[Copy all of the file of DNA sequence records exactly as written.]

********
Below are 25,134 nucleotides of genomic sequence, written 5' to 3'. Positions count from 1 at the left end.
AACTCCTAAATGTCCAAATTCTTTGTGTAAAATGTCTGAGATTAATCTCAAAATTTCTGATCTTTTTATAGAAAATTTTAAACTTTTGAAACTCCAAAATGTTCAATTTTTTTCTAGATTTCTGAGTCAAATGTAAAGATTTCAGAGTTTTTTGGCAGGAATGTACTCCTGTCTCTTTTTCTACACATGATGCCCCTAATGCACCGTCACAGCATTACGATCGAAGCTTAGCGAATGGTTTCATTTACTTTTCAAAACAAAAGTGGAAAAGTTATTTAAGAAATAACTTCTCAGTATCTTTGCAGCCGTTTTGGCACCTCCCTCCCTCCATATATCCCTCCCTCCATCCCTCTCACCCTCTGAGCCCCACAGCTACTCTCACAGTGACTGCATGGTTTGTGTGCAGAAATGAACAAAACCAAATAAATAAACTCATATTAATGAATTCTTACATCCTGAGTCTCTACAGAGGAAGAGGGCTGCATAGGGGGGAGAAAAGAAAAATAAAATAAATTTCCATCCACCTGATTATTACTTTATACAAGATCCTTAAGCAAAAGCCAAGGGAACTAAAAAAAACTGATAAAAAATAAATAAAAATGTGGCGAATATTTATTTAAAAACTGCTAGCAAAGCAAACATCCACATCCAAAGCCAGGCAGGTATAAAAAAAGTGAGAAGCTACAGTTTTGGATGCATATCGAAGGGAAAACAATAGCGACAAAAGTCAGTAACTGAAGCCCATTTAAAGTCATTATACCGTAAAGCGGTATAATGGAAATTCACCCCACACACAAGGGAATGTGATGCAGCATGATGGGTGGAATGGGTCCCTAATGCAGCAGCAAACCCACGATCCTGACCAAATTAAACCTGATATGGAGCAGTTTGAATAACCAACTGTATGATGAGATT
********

Below are 25,134 nucleotides of genomic sequence, written 5' to 3'. Positions count from 1 at the left end.
AACTCCTAAATGTCCAAATTCTTTGTGTAAAATGTCTGAGATTAATCTCAAAATTTCTGATCTTTTTATAGAAAATTTTAAACTTTTGAAACTCCAAAATGTTCAATTTTTTTCTAGATTTCTGAGTCAAATGTAAAGATTTCAGAGTTTTTTGGCAGGAATGTACTCCTGTCTCTTTTTCTACACATGATGCCCCTAATGCACCGTCACAGCATTACGATCGAAGCTTAGCGAATGGTTTCATTTACTTTTCAAAACAAAAGTGGAAAAGTTATTTAAGAAATAACTTCTCAGTATCTTTGCAGCCGTTTTGGCACCTCCCTCCCTCCATATATCCCTCCCTCCATCCCTCTCACCCTCTGAGCCCCACAGCTACTCTCACAGTGACTGCATGGTTTGTGTGCAGAAATGAACAAAACCAAATAAATAAACTCATATTAATGAATTCTTACATCCTGAGTCTCTACAGAGGAAGAGGGCTGCATAGGGGGGAGAAAAGAAAAATAAAATAAATTTCCATCCACCTGATTATTACTTTATACAAGATCCTTAAGCAAAAGCCAAGGGAACTAAAAAAAACTGATAAAAAATAAATAAAAATGTGGCGAATATTTATTTAAAAACTGCTAGCAAAGCAAACATCCACATCCAAAGCCAGGCAGGTATAAAAAAAGTGAGAAGCTACAGTTTTGGATGCATATCGAAGGGAAAACAATAGCGACAAAAGTCAGTAACTGAAGCCCATTTAAAGTCATTATACCGTAAAGCGGTATAATGGAAATTCACCCCACACACAAGGGAATGTGATGCAGCATGATGGGTGGAATGGGTCCCTAATGCAGCAGCAAACCCACGATCCTGACCAAATTAAACCTGATATGGAGCAGTTTGAATAACCAACTGTATGATGAGATT